Stat 150 Midterm 1 Spring 2015
Instructor: Allan Sly
Name:
SID:
There are 4 questions worth a total of 48 points. Attempt all questions and show your
working - solutions without explanation will not receive full credit. Answer the questions in
the space p
Worksheet # 1
Statistics 150, Pitman, Spring 2013
Review of basic probability framework. Limits of random variables. Reading: All of Chapter
1. Focus: 1.5.5 MGFs and PGFs (z-transforms), 1.6.3 Cherno bounds, 1.7.5/6 Convergence
of RVs. Monotone Convergenc
19 April 2013
Last Couple Weeks.
Gaussian Processes and Brownian Motion (Ch. 3)
Martingales (Ch. 9)
Brownian Motion.
Motivation.
Understand scaling limits of random variables
Direct modeling of stock market, etc.
(Bt , t 0) will be a continuous time a
Worksheet # 5
Statistics 150, Pitman, Spring 2013
Topics: First Return Probabilities for Simple Random Walk , Occupation Times for Symmetric Simple Random Walk , Recurrence/Transience for Simple Random Walk , Stopping
Times and Walds Identity
Reading: Top
17 April 2013
Today.
Complete proof of F-K formula
Discuss issues around transforms
Prepare for discussion of continuous time / space processes
If you want to get ahead, read the Gaussian section, prepare for Brownian motion
F-K Formula. From last time, w
15 April 2013
Feynman-Kac Formula.
The problem. Let (Xt , t 0) be a continuous time Markov chain with state space S B ,
where
S is a set of internal states.
B is a nonempty set of boundary (absorbing) states.
Assume it is possible to reach B from any in
8 March 2013
Today / Announcements.
Exercise
Wrap up discussion of branching processes and random walks
Midterms: 2010 MT w/ Solns, 2009 MT w/o Solns, 2006 MT w/o Solns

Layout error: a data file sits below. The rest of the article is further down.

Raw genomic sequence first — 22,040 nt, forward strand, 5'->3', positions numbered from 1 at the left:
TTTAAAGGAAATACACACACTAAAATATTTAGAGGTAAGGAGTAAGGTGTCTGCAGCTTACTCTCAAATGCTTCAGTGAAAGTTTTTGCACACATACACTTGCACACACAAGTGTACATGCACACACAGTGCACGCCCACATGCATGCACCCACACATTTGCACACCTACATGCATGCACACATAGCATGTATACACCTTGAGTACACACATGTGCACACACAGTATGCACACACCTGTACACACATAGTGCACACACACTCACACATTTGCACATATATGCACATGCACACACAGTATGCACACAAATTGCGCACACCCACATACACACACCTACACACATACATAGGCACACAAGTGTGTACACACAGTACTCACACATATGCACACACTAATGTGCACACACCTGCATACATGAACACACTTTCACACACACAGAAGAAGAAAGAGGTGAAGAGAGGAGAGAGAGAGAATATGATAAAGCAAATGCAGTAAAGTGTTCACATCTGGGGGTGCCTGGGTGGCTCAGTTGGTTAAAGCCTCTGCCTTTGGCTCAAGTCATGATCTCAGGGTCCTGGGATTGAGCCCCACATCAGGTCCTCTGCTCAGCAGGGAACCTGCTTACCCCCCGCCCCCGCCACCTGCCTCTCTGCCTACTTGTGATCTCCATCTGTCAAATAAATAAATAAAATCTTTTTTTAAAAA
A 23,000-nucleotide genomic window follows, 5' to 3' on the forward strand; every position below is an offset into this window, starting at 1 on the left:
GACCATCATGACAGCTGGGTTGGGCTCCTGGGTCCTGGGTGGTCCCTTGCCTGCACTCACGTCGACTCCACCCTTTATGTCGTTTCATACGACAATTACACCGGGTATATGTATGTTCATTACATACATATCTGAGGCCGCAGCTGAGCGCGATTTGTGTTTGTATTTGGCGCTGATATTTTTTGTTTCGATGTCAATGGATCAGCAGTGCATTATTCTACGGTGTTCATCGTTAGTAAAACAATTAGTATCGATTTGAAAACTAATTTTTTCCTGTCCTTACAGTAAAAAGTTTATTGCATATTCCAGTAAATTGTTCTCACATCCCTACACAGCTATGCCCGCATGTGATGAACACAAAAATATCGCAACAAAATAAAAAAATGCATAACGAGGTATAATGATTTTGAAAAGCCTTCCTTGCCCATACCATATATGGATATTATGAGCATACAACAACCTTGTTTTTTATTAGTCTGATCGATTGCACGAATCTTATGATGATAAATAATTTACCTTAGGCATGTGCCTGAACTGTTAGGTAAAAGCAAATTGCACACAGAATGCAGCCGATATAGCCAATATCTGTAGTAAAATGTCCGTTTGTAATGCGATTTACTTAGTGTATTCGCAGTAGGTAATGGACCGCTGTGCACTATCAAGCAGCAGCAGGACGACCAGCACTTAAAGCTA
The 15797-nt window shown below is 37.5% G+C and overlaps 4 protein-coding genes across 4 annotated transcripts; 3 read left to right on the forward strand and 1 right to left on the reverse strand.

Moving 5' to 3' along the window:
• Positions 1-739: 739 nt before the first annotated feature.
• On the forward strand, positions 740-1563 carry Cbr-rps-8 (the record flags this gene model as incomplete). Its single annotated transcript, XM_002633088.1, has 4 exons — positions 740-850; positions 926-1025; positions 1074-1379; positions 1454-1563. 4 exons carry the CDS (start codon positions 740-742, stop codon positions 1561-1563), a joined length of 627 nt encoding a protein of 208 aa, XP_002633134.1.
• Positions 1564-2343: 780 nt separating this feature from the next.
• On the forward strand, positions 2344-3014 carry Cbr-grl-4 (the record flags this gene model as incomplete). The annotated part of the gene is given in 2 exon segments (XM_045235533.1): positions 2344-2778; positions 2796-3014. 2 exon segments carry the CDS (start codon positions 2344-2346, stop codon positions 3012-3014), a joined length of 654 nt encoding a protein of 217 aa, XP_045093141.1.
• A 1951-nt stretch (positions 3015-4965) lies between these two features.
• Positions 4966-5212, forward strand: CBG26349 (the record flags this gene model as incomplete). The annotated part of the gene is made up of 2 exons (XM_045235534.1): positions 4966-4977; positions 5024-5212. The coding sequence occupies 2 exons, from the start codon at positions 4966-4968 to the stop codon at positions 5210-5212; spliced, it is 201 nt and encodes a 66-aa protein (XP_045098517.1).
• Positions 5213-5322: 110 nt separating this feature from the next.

Exercise. Plot the probability generating function for a geometric random variable
20 March 2013
Today. Continue continuous time Markov Chains
Poisson Process on the Line
Connections to Renewal Theory
Poisson Process on the Line. Consider a process on the line with rate 1 per minute. Let
Tn := X1 + + Xn . Maybe its a really busy bus s
22 March 2013
Reading.
Poisson Process
Renewal Theory (Limit Theorems)
Pitmans notes:
Poisson Process
Jump Hold Description
Transition Semigroups
Limit Distribution of Continuous Time Markov Chains
Poissonization of Discrete Time Markov Chains
Ge
1 April 2013
Brief Review of Poisson Methods / Tools / Tricks (Must Know).
Let us interpret this picture. Remember:
1
U4
U1
U5
U3
p
U2
U6
0
T1
T2 T3
T4
T5
T6
P P ( )
=+
This is the important picture for this lecture
T0 = 0 < T1 < T2 <
(Ti Ti1 , i 1) a
3 April 2013
Brief Review of Last Class. Any continuous time Markov chain (X (t), t 0) with nite
state space S can be constructed as X (t) = YN (t) , where N is a Poisson Process with
parameter , and Y is a jumping chain with transition matrix in discrete
5 April 2013
Last time, we developed insight into structure of a two-state chain in continuous time.
0
1
The insight:
0
1
+
1) The steady state equilibrium is given by:
+
2) If you run a PP( + ), you can thin to get the transitions, i.e. the types of arr
8 April 2013
Wrap Up Ehrenfest Urn. Recall: in this model, we have N labeled balls, two urns labeled
I and II . Let Xt be the number of balls in urn I at time t. Each particle ips boxes at rate
1, i.e. each particle has its own Poisson process of rate 1.
10 April, 2013
Queuing Models. General idea: customers arrive at a service station expecting a service.
They queue up for service, receive the service, then depart. The classic classication of
queues follows the / / format. Typically in the rst dot goes M
12 April 2013
Laplace Transforms. Consider a random variable X 0. Its Laplace transform is () :=
X () = E[eX ].